E-mail Newsletter

  • Enter your e-mail address below to receive the "Patent Docs" e-mail newsletter.

Enter your email address:

Delivered by FeedBurner

Contact the Docs

Docs on Twitter

About the Authors

  • The Authors and Contributors of "Patent Docs" are patent attorneys and agents, many of whom hold doctorates in a diverse array of disciplines.


  • "Patent Docs" does not contain any legal advice whatsoever. This weblog is for informational purposes only, and its publication does not create an attorney-client relationship. In addition, nothing on "Patent Docs" constitutes a solicitation for business. This weblog is intended primarily for other attorneys. Moreover, "Patent Docs" is the personal weblog of the Authors; it is not edited by the Authors' employers or clients and, as such, no part of this weblog may be so attributed. All posts on "Patent Docs" should be double-checked for their accuracy and current applicability.


Become a Fan

« Guest Post -- Patent Exhaustion and Pharmaceuticals | Main | Webinar on TC Heartland »

October 12, 2017


Any decision citing Funk Brothers without attention to the detailed circumstances of that case and the actual holding is inherently highly suspect. In truth, Funk Brothers was about inventive step now 103 not eligibility now 101. Also you have to appreciate that the claim there covered all mixtures of non-interfering bacteria without disclosure in the specification of any specific bacteria that could be mixed together and would perform as described.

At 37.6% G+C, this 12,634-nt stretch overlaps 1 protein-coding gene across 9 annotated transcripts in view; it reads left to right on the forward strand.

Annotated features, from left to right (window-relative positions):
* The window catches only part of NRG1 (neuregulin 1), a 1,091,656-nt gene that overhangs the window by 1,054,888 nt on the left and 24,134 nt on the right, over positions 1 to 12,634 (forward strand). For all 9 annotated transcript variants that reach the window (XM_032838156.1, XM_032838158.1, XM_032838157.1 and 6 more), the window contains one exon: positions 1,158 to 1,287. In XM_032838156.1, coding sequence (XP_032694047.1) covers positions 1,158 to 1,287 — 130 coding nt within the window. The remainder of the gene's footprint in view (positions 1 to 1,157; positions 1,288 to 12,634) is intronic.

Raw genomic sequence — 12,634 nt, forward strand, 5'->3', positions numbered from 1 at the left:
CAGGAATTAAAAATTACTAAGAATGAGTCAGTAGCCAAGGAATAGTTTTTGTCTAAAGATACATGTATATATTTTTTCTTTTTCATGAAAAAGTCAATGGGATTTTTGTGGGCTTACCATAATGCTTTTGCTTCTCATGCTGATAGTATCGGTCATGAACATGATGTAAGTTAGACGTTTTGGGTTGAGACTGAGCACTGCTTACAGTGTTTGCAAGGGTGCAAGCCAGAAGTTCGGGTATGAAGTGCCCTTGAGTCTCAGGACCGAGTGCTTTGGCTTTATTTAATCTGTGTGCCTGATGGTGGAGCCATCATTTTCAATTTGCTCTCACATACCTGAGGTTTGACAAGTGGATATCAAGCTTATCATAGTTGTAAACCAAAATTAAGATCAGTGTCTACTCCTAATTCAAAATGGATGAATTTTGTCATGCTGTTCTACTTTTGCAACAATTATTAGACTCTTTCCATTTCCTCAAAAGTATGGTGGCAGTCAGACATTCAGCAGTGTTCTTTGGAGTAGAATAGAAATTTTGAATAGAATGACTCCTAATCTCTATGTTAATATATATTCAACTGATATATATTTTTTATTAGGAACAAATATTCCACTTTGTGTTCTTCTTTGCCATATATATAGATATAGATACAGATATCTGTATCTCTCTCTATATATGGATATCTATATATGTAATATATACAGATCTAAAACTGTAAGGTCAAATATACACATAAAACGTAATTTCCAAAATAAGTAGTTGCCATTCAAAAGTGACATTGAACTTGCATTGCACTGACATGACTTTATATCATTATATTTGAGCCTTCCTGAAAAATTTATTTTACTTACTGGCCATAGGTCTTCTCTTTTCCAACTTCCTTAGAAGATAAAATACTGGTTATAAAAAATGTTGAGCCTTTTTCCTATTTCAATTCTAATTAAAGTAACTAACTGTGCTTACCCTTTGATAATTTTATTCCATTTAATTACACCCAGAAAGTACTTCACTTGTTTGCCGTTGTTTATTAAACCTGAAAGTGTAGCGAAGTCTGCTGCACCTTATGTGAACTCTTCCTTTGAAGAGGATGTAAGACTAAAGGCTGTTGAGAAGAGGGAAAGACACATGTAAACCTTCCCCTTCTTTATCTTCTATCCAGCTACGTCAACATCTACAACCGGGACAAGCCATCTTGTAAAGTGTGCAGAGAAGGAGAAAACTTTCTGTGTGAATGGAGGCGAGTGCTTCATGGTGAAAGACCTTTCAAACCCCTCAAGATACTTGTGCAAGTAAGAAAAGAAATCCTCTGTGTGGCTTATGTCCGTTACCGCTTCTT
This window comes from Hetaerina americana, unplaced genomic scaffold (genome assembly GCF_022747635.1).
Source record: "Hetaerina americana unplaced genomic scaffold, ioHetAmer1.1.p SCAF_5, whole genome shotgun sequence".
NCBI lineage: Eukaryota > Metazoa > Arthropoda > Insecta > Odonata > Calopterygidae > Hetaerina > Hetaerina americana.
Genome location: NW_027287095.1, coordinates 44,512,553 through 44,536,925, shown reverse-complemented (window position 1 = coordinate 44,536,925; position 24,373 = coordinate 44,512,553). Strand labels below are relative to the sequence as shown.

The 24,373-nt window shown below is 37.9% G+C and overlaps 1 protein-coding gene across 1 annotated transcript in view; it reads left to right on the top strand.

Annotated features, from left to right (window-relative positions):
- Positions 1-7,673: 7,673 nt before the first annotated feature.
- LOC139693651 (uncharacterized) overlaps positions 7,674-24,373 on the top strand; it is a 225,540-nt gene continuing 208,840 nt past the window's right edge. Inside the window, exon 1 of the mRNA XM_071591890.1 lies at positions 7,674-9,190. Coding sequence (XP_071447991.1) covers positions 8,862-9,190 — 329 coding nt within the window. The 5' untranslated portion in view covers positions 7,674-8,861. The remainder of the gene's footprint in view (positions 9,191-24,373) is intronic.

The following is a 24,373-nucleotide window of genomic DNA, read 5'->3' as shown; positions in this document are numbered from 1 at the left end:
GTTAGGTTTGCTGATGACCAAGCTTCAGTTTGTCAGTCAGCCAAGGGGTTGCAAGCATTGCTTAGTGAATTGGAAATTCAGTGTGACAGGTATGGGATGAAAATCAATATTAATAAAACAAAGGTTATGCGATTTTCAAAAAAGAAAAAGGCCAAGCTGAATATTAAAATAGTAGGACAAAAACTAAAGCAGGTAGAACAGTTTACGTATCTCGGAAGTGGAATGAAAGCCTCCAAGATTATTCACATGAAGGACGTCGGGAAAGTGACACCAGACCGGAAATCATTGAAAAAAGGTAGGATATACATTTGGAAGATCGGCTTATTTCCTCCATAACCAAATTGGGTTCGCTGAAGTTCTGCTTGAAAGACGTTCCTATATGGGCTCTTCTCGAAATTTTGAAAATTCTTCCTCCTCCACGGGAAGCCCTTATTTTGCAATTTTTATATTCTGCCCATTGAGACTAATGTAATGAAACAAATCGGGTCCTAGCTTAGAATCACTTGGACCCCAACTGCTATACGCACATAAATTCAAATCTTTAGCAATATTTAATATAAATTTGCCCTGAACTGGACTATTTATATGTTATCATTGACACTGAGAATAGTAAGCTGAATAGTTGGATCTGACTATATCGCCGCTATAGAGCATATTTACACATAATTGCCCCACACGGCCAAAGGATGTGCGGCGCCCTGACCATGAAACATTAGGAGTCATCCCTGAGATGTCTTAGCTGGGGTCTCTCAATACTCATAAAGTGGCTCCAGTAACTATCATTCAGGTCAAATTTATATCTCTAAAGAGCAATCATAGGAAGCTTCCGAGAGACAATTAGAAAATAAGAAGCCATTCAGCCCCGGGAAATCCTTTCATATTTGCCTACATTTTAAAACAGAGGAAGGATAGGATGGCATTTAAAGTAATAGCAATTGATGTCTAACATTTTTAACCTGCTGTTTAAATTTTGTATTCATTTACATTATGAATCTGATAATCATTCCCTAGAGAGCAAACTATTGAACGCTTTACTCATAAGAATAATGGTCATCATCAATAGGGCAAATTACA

Disregarding dosage requirements is also highly suspect on the all elements rule.

Hey Don,

The patent-ineligibility ruling in this case is absurd-unit dosage form claims have existed for decades. More evidence that the nonsensical Mayo/Alice framework is broken. If only Congress would listen and neuter this absurd SCOTUS standard for patent-eligibility.

How does the "all elements" rule stack up against the leading edge of the "Gist/Abstract" sword?

Is it not clear that the Court has disregarded the words of Congress (our 112) as to exactly who gets to define what the invention is?

When the Court wants to, it simply intrudes and waves its arms and says, "No, the REAL invention is this "gisted" thing and not what the claim actually states."

All elements...?

What is that (to the Court)...?

I profoundly agree with Skeptical regarding the "all elements" rule and the words "directed to" which are apt to be distorted to "focus". The court constructs a straw man by paraphrasing the claim and then judges the straw man of its own creation rather than the reality of the subject matter claimed.

The point was strongly made in my amicus brief to the Federal Circuit in Recognicorp, which so far unfortunately has cur no ice.

Verify your Comment

Previewing your Comment

This is only a preview. Your comment has not yet been posted.

Your comment could not be posted. Error type:
Your comment has been saved. Comments are moderated and will not appear until approved by the author. Post another comment

The letters and numbers you entered did not match the image. Please try again.

As a final step before posting your comment, enter the letters and numbers you see in the image below. This prevents automated programs from posting comments.

Having trouble reading this image? View an alternate.


Post a comment

Comments are moderated, and will not appear until the author has approved them.

Your Information

(Name is required. Email address will not be displayed with the comment.)

October 2017

Sun Mon Tue Wed Thu Fri Sat
1 2 3 4 5 6 7
8 9 10 11 12 13 14
15 16 17 18 19 20 21
22 23 24 25 26 27 28
29 30 31